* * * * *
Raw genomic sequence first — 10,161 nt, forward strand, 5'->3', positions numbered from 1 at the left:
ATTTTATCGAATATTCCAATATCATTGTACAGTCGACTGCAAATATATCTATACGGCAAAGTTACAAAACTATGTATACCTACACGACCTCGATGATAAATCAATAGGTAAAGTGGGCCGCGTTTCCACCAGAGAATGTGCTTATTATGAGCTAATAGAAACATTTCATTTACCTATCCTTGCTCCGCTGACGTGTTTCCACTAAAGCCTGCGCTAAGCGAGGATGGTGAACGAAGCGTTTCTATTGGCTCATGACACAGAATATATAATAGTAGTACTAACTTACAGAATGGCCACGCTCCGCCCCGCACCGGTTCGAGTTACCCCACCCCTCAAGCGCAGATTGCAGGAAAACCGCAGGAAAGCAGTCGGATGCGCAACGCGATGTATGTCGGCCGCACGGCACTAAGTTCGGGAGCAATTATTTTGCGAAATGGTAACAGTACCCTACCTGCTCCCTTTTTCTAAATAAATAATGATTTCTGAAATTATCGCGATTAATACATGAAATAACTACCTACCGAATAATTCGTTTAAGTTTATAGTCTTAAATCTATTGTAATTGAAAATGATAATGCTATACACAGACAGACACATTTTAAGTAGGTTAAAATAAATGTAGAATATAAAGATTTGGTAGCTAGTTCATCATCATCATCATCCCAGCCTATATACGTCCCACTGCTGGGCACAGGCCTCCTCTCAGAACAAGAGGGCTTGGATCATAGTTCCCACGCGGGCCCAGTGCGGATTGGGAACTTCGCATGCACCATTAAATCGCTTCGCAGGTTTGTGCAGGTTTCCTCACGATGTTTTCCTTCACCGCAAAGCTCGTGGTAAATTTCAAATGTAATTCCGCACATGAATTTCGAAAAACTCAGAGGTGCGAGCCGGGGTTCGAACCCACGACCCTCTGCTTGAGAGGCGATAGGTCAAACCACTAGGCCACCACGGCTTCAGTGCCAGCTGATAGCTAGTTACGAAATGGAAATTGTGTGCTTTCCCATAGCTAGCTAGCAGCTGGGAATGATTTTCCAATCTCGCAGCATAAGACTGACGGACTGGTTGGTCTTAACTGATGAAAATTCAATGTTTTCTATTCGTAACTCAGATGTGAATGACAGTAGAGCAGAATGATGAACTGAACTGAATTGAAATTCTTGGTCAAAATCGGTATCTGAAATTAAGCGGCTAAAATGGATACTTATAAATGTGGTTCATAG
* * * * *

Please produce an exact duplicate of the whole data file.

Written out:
Raw genomic sequence first — 10,161 nt, forward strand, 5'->3', positions numbered from 1 at the left:
ATTTTATCGAATATTCCAATATCATTGTACAGTCGACTGCAAATATATCTATACGGCAAAGTTACAAAACTATGTATACCTACACGACCTCGATGATAAATCAATAGGTAAAGTGGGCCGCGTTTCCACCAGAGAATGTGCTTATTATGAGCTAATAGAAACATTTCATTTACCTATCCTTGCTCCGCTGACGTGTTTCCACTAAAGCCTGCGCTAAGCGAGGATGGTGAACGAAGCGTTTCTATTGGCTCATGACACAGAATATATAATAGTAGTACTAACTTACAGAATGGCCACGCTCCGCCCCGCACCGGTTCGAGTTACCCCACCCCTCAAGCGCAGATTGCAGGAAAACCGCAGGAAAGCAGTCGGATGCGCAACGCGATGTATGTCGGCCGCACGGCACTAAGTTCGGGAGCAATTATTTTGCGAAATGGTAACAGTACCCTACCTGCTCCCTTTTTCTAAATAAATAATGATTTCTGAAATTATCGCGATTAATACATGAAATAACTACCTACCGAATAATTCGTTTAAGTTTATAGTCTTAAATCTATTGTAATTGAAAATGATAATGCTATACACAGACAGACACATTTTAAGTAGGTTAAAATAAATGTAGAATATAAAGATTTGGTAGCTAGTTCATCATCATCATCATCCCAGCCTATATACGTCCCACTGCTGGGCACAGGCCTCCTCTCAGAACAAGAGGGCTTGGATCATAGTTCCCACGCGGGCCCAGTGCGGATTGGGAACTTCGCATGCACCATTAAATCGCTTCGCAGGTTTGTGCAGGTTTCCTCACGATGTTTTCCTTCACCGCAAAGCTCGTGGTAAATTTCAAATGTAATTCCGCACATGAATTTCGAAAAACTCAGAGGTGCGAGCCGGGGTTCGAACCCACGACCCTCTGCTTGAGAGGCGATAGGTCAAACCACTAGGCCACCACGGCTTCAGTGCCAGCTGATAGCTAGTTACGAAATGGAAATTGTGTGCTTTCCCATAGCTAGCTAGCAGCTGGGAATGATTTTCCAATCTCGCAGCATAAGACTGACGGACTGGTTGGTCTTAACTGATGAAAATTCAATGTTTTCTATTCGTAACTCAGATGTGAATGACAGTAGAGCAGAATGATGAACTGAACTGAATTGAAATTCTTGGTCAAAATCGGTATCTGAAATTAAGCGGCTAAAATGGATACTTATAAATGTGGTTCATAG